Tuesday, November 5, 2013

Doctor Who 50th Anniversary: Planet of the Ood




Doctor Who: 
Planet of the Ood 
By Keith Temple

“The circle is broken.  The Ood can sing.”

As with most seasons in New Doctor Who, well mainly in the Russell T. Davies era, there is a visit to the future.  As was the case for each new series and when there was a new companion the theme for the first three stories has been one story in present day, the past and the future.  This story takes place in the future and thankfully it is not on New Earth but in fact the home of the Ood the Oodsphere.  This is the return of the Ood last scene in the classic story The Impossible Planet/The Satan Pit. 


Planet of the Ood more or less gives us a history of the Ood and more or less shows us how they unfortunately became slaves to the humans.  Planet of the Ood is pretty good as the story moved along very well and there was also a fair amount of action also.  The action was so precise and and the pacing was perfect a type of story you would expect directed by Grahame Harper.  Best sequence that had made the story really good was when The Doctor was being chased by the giant claw device that is used to pick up storage containers.  Just great direction in that sequence and it fits in really well.



Donna had some really good scenes in Planet of the Ood.  Mainly when the Doctor was able to let her hear the Ood sing and it drove her into tears of sympathy for the Ood.  She realizes they are slaves and a trusting and passive race that was completely taken advantage of by the humans that have enslaved them.  She even points this fact to Klineman that the Ood have to be trusting because they hold their brain in their hands.  Truly a good Donna moment and you can see her really coming into her own as companion in her third story.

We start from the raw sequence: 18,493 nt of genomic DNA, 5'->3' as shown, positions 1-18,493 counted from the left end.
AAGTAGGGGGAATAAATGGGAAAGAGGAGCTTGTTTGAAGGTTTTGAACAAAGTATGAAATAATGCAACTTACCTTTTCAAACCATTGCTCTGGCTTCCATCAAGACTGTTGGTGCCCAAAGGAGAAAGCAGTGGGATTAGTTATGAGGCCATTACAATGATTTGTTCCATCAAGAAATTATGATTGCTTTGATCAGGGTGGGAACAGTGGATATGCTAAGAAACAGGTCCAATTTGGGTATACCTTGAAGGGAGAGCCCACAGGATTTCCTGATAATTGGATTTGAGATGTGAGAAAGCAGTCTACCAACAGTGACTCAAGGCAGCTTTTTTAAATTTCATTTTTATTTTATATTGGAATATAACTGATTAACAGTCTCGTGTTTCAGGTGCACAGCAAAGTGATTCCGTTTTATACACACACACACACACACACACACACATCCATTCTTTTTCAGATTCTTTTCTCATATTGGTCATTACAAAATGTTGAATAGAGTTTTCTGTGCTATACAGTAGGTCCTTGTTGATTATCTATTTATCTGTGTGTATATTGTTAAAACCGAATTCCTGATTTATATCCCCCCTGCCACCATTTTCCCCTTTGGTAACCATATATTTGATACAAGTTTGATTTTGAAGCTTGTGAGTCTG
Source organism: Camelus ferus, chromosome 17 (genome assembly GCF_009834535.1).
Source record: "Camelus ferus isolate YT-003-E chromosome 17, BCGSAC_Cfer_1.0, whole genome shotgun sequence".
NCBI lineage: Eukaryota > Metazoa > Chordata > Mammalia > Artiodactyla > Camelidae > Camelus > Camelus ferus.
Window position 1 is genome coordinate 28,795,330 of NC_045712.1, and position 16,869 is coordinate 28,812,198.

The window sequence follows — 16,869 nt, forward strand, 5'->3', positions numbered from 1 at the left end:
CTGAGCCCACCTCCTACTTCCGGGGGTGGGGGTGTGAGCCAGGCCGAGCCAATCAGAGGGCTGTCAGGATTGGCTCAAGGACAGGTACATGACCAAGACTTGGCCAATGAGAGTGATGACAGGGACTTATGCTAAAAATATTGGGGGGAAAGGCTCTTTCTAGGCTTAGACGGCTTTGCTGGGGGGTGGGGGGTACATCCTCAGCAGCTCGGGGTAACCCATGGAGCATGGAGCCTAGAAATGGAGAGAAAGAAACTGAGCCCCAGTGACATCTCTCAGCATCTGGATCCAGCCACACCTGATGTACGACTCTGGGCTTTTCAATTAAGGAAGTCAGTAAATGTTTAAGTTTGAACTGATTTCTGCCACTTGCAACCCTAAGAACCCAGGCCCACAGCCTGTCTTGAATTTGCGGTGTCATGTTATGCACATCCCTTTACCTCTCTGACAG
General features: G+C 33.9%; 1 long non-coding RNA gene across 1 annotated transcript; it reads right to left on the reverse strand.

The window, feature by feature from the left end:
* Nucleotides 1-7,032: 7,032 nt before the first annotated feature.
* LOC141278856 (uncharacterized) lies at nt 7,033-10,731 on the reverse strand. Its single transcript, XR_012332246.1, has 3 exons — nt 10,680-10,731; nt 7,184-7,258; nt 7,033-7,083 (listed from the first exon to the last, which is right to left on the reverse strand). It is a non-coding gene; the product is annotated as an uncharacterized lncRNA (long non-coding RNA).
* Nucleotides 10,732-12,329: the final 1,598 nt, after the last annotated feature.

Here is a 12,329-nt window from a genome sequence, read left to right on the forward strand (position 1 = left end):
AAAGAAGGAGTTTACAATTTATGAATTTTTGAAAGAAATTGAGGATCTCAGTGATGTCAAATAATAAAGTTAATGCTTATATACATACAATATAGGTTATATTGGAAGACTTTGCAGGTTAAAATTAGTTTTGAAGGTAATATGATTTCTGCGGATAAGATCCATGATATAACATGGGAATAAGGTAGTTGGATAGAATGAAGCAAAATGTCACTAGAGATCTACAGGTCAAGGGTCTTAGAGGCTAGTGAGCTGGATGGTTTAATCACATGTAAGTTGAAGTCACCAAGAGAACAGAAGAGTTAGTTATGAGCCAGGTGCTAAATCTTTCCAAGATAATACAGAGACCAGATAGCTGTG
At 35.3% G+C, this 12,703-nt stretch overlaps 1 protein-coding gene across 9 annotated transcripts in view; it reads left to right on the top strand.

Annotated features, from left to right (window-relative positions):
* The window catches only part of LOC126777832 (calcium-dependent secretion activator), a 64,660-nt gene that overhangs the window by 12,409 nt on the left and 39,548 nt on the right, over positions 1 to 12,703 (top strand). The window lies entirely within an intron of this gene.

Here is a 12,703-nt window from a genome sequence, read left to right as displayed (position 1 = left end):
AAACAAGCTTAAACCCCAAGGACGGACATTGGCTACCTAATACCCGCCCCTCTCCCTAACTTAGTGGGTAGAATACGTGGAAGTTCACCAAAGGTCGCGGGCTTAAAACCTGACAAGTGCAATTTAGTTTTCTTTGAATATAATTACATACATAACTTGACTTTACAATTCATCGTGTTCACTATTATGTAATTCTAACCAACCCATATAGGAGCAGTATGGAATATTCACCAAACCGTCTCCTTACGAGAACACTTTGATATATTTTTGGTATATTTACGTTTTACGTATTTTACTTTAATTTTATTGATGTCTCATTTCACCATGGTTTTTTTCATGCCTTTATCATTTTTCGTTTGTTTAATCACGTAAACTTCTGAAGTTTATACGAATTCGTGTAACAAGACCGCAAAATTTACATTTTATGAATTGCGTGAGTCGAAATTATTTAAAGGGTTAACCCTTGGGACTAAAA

There were some pretty good performances by the guest stars in Planet of the Ood.  Most notably form Tim McInnery from Spooks and Black Adder fame.  The way he played Klineman and how poorly he treated the Ood made you want to hate him and you were glad of his fate of being turned into an Ood.  That is a great performance when the actor can reach out and make that type of an impression on you and Tim McInnery did just that.


I was truly entertained by Planet of the Ood and have watched it repeatedly since it aired in 2007. Even though this story isn’t going down in Doctor Who history as one of the best all time it still has enough to be an excellent story that is pretty entertaining.  You have to give the production crew props for tackling the subject of slaver and to remind us that it still is unacceptable no matter what creature it happens too.
Grade B

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